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Katherine can’t possibly have anticipated the continuing relevance and excitement of the hangings to successive generations of museum visitors.  The interest for me as a curator is the way in which the perceived historical value of key pieces like the Brereton bed-hangings change over time.  Such objects can be appreciated in terms of fashion and design, technology and construction or family history, but the comparatively modern reading in the context of the therapeutic role of textiles and the idea of ‘emotional objects’ is undoubtedly the most potent.

I like to think that Katherine would have approved whole-heartedly of their inclusion in Frayed as a ‘textile on the edge’.

With thanks to the Brereton family for kind assistance with research for this blog post.

 

 

 

Anna Margaretta Brereton: let us cherish her memory – Carolyn Ferguson

I feel that is has been a privilege to have been able to research the Brereton bed hangings for they are not only a wonderful set of early patchworks and interior design of the early nineteenth century but also give a poignant history of a Norfolk family.

Anna Margaretta Lloyd (1756 – 1819) married her first cousin John Brereton on in 1780 and was to make her home at Brinton Hall, near Melton Constable in Norfolk. In the following 20 years she was to know both great happiness and terrible sadness for 5 of her 10 children died, 4 in infancy. It is said that the death of her son John at the age of 14 in 1800 was an event that altered Anna Margaretta’s life forever.

The Rev. William Upjohn in his ‘Testament to Departed Worth’ after Anna Margaretta’s death in 1819 gives some indications of the trauma of this event. He describes how John’s sudden and unexpected death plunged her into an ‘abyss of sorrow’ which nearly destroyed her mind and body. Rev Upjohn attributes her salvation to religion but I believe that the art of patchworking also played a part for we know that the act of designing and making patchwork is known to be therapeutic for those who suffer both mental and physical stress and illness. The very act of stitching gives help to those in need.  Additionally the conversation of any group of women who are sitting round a table at their sewing will be wide ranging for the lack of eye contact caused by a concentration on stitch allows women space to air their problems and personal feelings.

The hangings are said to have made been made, from cotton and linen fabrics, between 1801 and 1805. This is a time when elite women such as Anna Margaretta would have had considerable input into home furnishings. Patchwork hangings were not uncommon and would have provided a considerable ‘project’ for any competent needlewoman, particularly someone who wanted something to fill empty time.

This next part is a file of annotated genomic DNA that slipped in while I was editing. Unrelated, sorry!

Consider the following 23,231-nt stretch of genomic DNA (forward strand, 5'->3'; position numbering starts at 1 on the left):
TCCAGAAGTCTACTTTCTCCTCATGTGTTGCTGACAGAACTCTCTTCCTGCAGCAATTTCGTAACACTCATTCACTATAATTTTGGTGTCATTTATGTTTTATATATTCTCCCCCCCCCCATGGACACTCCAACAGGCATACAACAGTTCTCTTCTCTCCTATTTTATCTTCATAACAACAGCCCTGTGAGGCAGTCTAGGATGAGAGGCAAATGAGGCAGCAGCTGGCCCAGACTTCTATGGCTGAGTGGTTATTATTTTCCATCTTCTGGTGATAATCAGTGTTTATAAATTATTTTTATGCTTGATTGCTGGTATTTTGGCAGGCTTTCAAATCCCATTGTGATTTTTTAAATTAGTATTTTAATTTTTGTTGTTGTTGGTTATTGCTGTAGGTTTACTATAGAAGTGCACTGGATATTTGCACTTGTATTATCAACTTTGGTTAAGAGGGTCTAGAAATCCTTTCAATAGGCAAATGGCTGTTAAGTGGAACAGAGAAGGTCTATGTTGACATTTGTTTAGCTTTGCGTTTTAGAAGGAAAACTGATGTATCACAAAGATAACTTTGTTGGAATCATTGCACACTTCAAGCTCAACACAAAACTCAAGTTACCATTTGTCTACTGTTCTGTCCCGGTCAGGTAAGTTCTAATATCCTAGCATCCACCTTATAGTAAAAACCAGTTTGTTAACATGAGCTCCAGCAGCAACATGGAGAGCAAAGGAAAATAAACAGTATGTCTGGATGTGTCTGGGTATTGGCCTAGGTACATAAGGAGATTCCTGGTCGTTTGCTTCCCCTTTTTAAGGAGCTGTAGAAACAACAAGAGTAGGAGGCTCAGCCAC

The first years of the nineteenth century were a time when cotton and in particular cotton chintz was starting to become widely available. Manufacturers embraced their freedom to trade with enthusiasm and developed new designs, new dye stuffs and new methods of printing for cotton cloth. There is no count of the number of individual fabrics in the hangings but there are certainly a great number of different designs. The family have suggested that visiting friends and family provided fabrics but this seems unlikely unless such people were part of the textile trade. It seems more probable that her husband John used his business interests within the textile trade to access to off cuts and samples and even books of samples for his wife as some of the patches show marks consistent with sample fabrics. In 1792 John is variously described as trader, draper, grocer, tallow chandler, soap boiler and feed factor and we can surmise that he may have returned with fabric on his frequent trips to London.

In her patchwork Anna Margaretta used a variety of geometric shapes, including hexagons and long, sometimes called ‘coffin’ hexagons, pieced blocks and appliqué. Perhaps most remarkable is her use of ‘broderie perse’ for the baskets of flowers that she frames with wreaths of hexagons. She uses her embroidery skills to create patchwork pictures from lengths of chintz fabric. The researcher can ponder how she learnt this technique. Was her inspiration provided by floral designs on quilted petticoats or had she admired Indian embroideries of the eighteenth century?  The hangings are like an early nineteenth century garden for they use a large number of floral fabrics; we see examples of large sun flowers, daffodils, peonies, morning glory, chrysanths, roses and many other flower types. We forget the seasons but marvel in their associations.